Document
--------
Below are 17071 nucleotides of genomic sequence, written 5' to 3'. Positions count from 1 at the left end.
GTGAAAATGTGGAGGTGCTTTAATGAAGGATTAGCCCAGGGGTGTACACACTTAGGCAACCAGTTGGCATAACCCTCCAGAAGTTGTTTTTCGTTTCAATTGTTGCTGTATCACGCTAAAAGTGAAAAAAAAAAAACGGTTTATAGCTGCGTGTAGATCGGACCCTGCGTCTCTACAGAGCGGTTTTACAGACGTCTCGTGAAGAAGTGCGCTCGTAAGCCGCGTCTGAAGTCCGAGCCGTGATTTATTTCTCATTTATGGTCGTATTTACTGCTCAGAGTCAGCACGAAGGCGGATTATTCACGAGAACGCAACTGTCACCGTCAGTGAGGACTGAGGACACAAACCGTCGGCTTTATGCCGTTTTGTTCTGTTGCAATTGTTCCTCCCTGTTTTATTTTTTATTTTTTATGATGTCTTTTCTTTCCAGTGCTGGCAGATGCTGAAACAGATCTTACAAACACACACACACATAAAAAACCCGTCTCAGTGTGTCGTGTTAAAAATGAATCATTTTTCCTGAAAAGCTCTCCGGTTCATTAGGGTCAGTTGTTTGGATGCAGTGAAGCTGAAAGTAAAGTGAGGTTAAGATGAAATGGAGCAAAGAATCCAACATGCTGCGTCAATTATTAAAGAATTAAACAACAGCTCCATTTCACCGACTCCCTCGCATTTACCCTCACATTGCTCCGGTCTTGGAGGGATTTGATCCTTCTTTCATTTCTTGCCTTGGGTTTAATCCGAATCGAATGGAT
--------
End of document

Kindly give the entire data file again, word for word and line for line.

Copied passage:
Below are 17071 nucleotides of genomic sequence, written 5' to 3'. Positions count from 1 at the left end.
GTGAAAATGTGGAGGTGCTTTAATGAAGGATTAGCCCAGGGGTGTACACACTTAGGCAACCAGTTGGCATAACCCTCCAGAAGTTGTTTTTCGTTTCAATTGTTGCTGTATCACGCTAAAAGTGAAAAAAAAAAAACGGTTTATAGCTGCGTGTAGATCGGACCCTGCGTCTCTACAGAGCGGTTTTACAGACGTCTCGTGAAGAAGTGCGCTCGTAAGCCGCGTCTGAAGTCCGAGCCGTGATTTATTTCTCATTTATGGTCGTATTTACTGCTCAGAGTCAGCACGAAGGCGGATTATTCACGAGAACGCAACTGTCACCGTCAGTGAGGACTGAGGACACAAACCGTCGGCTTTATGCCGTTTTGTTCTGTTGCAATTGTTCCTCCCTGTTTTATTTTTTATTTTTTATGATGTCTTTTCTTTCCAGTGCTGGCAGATGCTGAAACAGATCTTACAAACACACACACACATAAAAAACCCGTCTCAGTGTGTCGTGTTAAAAATGAATCATTTTTCCTGAAAAGCTCTCCGGTTCATTAGGGTCAGTTGTTTGGATGCAGTGAAGCTGAAAGTAAAGTGAGGTTAAGATGAAATGGAGCAAAGAATCCAACATGCTGCGTCAATTATTAAAGAATTAAACAACAGCTCCATTTCACCGACTCCCTCGCATTTACCCTCACATTGCTCCGGTCTTGGAGGGATTTGATCCTTCTTTCATTTCTTGCCTTGGGTTTAATCCGAATCGAATGGAT